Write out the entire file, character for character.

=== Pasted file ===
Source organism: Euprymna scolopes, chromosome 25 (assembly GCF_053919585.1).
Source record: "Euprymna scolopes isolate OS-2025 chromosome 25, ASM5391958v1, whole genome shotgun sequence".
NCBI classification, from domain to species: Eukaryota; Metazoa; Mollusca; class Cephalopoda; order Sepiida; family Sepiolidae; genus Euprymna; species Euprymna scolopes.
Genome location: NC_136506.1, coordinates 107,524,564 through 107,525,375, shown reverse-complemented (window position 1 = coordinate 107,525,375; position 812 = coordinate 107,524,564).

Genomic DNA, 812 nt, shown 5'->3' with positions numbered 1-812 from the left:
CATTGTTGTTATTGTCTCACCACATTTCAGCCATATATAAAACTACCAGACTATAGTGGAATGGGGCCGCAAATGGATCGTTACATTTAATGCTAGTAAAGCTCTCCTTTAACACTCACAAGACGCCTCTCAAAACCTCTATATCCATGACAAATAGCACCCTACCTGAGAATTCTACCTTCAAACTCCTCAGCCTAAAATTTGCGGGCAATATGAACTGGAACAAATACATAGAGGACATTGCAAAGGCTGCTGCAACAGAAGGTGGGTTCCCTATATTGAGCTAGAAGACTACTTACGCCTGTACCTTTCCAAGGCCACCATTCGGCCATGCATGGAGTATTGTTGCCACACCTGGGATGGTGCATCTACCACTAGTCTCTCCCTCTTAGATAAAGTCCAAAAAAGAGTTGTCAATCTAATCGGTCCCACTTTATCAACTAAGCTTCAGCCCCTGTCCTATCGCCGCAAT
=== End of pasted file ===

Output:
Source organism: Euprymna scolopes, chromosome 25 (assembly GCF_053919585.1).
Source record: "Euprymna scolopes isolate OS-2025 chromosome 25, ASM5391958v1, whole genome shotgun sequence".
NCBI classification, from domain to species: Eukaryota; Metazoa; Mollusca; class Cephalopoda; order Sepiida; family Sepiolidae; genus Euprymna; species Euprymna scolopes.
Genome location: NC_136506.1, coordinates 107,524,564 through 107,525,375, shown reverse-complemented (window position 1 = coordinate 107,525,375; position 812 = coordinate 107,524,564).

Genomic DNA, 812 nt, shown 5'->3' with positions numbered 1-812 from the left:
CATTGTTGTTATTGTCTCACCACATTTCAGCCATATATAAAACTACCAGACTATAGTGGAATGGGGCCGCAAATGGATCGTTACATTTAATGCTAGTAAAGCTCTCCTTTAACACTCACAAGACGCCTCTCAAAACCTCTATATCCATGACAAATAGCACCCTACCTGAGAATTCTACCTTCAAACTCCTCAGCCTAAAATTTGCGGGCAATATGAACTGGAACAAATACATAGAGGACATTGCAAAGGCTGCTGCAACAGAAGGTGGGTTCCCTATATTGAGCTAGAAGACTACTTACGCCTGTACCTTTCCAAGGCCACCATTCGGCCATGCATGGAGTATTGTTGCCACACCTGGGATGGTGCATCTACCACTAGTCTCTCCCTCTTAGATAAAGTCCAAAAAAGAGTTGTCAATCTAATCGGTCCCACTTTATCAACTAAGCTTCAGCCCCTGTCCTATCGCCGCAAT